Tuesday, August 14, 2012

La Paz Water and Rainfall

After reviewing a few resources I have compiled the following information about rainfall and water in La Paz and across Baja California Sur, Mexico.

Rainfall Statistics

They show that La Paz receives on average 6.7 inches of rainfall per year.  With the rainiest months being August and September, with 1.2 and 1.4 inches of rainfall on average.

February and December are also notibly "high" months for rainfall with 1.1 inches of rainfall per month each.

March to May being the driest with 0 inches of rainfall on average.

At first view these numbers do not seem accurate as a hurricane in August or September (typical hurricane months in La Paz) bring in much more rain than a small rain in February or December.  This is caused by consistency.  February and December see small amounts of rain every year, at least once, whilst August and September can go a number of years with next to no rain, only to receive up to 6 inches all in one downpour during a large hurricane.

These statistics, as shown in the graph below, are recorded at the La Paz airport.  Typically this area receives rainfall in line with the city itself, however temperatures recorded here can be a few degrees cooler than the city (based on personal experience).

La Paz Water

These rainfall statistics are not, however, a reflection of the rainfall which is experienced in the mountains surrounding La Paz.  Therefore they are not a true reflection of the water situation in the city.

Due to the design of La Paz, your eyes are typically directed towards the Sea of Cortez, however if you cast your eyes behind the city, or use google maps, you will see a large range of mountains, which experience significantly more rain than the city.

The satellite image below clearly shows the vegetation differences in the lower half of Baja California Sur.

Sierra de la Laguna

The largest and darkest green areas of this map, cover approx. 1,000 square miles, are known as Sierra de Laguna (Literally translated as Saw Lagoon).

"The area holds an eclectic mix of landscapes. The mountains provide a rugged home for an incredible diversity of animal and plant life. It is an ecological treasure house where cacti, palms and pine trees grow side by side and rock pools form underneath towering granite boulders.

The dry forests of Sierra de la Laguna are home to some 224 species of plants, half the reptiles and amphibians in the entire Cape Region(the land to the east of the mountains is known as the Cape or the East Cape), and 96 percent of the region's mammals.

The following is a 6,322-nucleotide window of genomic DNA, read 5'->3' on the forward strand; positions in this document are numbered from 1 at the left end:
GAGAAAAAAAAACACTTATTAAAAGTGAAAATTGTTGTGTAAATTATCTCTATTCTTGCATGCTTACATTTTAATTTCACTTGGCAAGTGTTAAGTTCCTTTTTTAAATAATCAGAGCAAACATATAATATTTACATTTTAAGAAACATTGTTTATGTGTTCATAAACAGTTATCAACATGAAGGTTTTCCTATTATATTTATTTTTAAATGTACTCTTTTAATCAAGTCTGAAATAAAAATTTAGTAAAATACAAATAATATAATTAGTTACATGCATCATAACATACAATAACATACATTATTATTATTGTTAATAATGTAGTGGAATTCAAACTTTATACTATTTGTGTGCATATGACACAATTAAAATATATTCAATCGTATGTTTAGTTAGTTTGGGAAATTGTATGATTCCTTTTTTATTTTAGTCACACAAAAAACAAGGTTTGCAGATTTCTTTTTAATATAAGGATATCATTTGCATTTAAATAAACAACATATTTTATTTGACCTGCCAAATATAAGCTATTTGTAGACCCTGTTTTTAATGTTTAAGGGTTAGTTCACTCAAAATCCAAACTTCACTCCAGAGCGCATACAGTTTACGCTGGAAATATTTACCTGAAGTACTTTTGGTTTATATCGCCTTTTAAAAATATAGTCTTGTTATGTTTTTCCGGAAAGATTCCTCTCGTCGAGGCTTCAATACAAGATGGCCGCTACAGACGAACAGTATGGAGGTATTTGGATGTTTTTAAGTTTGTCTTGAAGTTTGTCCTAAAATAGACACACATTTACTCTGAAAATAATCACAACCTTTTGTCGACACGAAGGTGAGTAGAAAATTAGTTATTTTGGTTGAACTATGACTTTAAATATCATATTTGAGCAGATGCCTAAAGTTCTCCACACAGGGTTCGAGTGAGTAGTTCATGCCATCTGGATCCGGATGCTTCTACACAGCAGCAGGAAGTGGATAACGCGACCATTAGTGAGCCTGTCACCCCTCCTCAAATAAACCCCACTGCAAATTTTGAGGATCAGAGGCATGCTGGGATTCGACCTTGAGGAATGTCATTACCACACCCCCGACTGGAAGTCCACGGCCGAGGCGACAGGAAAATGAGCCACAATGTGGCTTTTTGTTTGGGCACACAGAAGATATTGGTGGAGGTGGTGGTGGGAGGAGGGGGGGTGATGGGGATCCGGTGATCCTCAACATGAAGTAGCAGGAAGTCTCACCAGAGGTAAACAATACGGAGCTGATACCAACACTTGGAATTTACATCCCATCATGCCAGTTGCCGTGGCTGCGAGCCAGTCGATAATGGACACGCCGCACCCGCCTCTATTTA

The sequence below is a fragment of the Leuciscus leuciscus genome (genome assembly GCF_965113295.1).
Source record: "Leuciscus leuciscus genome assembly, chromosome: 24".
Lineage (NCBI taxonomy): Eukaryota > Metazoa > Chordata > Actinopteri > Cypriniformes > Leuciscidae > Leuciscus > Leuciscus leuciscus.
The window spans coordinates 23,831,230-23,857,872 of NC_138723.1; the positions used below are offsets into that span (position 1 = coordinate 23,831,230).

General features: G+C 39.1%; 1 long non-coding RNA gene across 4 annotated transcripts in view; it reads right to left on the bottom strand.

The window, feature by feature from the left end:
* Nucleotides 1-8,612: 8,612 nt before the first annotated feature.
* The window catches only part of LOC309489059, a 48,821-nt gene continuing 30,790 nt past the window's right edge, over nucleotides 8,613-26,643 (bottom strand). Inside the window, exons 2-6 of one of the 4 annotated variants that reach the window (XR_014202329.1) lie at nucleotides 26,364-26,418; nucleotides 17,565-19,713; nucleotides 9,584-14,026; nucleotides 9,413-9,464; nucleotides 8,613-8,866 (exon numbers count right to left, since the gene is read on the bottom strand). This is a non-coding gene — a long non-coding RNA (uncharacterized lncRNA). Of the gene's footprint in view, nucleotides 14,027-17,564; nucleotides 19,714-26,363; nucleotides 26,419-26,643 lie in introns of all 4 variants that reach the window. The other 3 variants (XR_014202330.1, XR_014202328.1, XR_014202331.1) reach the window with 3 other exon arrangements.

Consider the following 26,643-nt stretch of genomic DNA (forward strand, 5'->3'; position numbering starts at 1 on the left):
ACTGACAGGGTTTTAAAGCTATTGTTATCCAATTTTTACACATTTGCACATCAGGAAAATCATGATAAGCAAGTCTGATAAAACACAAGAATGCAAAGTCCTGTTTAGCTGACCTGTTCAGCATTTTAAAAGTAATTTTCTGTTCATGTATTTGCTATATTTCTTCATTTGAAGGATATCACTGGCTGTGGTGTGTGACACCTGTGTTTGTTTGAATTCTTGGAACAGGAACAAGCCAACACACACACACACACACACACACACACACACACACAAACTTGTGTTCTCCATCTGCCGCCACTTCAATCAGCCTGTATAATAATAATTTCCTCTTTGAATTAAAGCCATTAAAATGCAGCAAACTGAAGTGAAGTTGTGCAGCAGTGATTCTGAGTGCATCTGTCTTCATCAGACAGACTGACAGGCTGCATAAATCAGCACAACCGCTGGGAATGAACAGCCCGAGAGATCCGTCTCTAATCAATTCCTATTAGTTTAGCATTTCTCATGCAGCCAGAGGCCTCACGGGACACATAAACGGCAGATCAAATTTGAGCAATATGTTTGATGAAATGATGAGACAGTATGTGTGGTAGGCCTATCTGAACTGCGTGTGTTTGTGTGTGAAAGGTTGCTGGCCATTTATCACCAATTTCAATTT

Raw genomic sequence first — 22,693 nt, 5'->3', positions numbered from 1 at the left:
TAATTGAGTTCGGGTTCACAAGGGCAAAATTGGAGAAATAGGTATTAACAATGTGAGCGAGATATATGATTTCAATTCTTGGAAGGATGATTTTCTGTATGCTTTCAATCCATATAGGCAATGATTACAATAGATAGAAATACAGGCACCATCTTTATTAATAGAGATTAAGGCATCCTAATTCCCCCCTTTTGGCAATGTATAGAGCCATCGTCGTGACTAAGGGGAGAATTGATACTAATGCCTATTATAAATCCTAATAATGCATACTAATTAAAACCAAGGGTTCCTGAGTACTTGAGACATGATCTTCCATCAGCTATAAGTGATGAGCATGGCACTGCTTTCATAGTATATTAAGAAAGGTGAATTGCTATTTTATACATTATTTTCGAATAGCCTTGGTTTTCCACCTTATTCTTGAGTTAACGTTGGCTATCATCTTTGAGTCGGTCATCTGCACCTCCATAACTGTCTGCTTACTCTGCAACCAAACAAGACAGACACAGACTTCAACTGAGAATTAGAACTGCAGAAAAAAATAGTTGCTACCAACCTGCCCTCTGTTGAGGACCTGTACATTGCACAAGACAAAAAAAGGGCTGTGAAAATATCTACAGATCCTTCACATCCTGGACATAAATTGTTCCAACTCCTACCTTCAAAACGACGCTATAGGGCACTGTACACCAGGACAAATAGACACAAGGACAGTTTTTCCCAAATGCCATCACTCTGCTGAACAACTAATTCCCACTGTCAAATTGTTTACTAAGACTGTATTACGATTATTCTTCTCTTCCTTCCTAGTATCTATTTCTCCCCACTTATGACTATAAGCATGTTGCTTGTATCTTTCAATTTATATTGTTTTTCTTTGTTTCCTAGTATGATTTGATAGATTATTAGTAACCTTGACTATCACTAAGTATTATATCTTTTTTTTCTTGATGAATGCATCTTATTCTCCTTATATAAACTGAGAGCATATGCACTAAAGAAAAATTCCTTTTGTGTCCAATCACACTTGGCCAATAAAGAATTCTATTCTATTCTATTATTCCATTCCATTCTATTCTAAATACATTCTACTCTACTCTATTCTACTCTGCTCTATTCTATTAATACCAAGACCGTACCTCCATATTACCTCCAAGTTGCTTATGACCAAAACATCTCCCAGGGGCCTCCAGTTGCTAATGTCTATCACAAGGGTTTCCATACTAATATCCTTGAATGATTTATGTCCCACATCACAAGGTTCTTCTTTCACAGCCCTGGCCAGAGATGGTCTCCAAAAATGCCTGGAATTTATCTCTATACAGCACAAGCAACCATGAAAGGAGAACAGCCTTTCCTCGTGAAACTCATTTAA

The highest elevations of the Sierra de la Laguna are blanketed in pine-oak forests, merging with tropical dry forest at about 2600 ft. in elevation.

At about 950 ft. in the Cape region the tropical dry forest gives way to the Sonoran Desert. During the long dry season of this eco-region, many of the trees loose their leaves".
Extract from summitpost.org

Canyons of the Sierra de la Laguna 2
Canyons of the Sierra de la Laguna 2
The photographs below show the impact of regular rain on the geography and the plant life. For more information on Sierra de la Laguna in particular and visiting this region please visit Summit Post's website.

San Juan de los Planes - Water Basin

Closer to La Paz is a smaller mountain and hill range, which although not as high and large as Sierra de la Laguna, still provides a large water run off on a regular basis.

Fortunately for La Paz this run off does not take place straight into La Paz, and in fact runs off to the other side of the mountain range into an area known as San Juan de los Planes.  Many know of this area as it is on the drive to El Sargento and La Ventana, as well as Bahia de los Suenos (or Muertos).

The satellite imagery below shows clearly the mountain run off from the hills just behind La Paz.  Out of the 12 large, and clearly visible, river beds only one feeds into La Paz, and this is predominantly only flowing during hurricane seasons.

The remaining 11 river beds feed from the large hill top and mountain areas surrounding them, and they subsequently deposit their water into San Juan de Los Planes.  This area as you may be able to make out from the imagery is largely an agricultural area supported by the rainfall run off.

To be continued...

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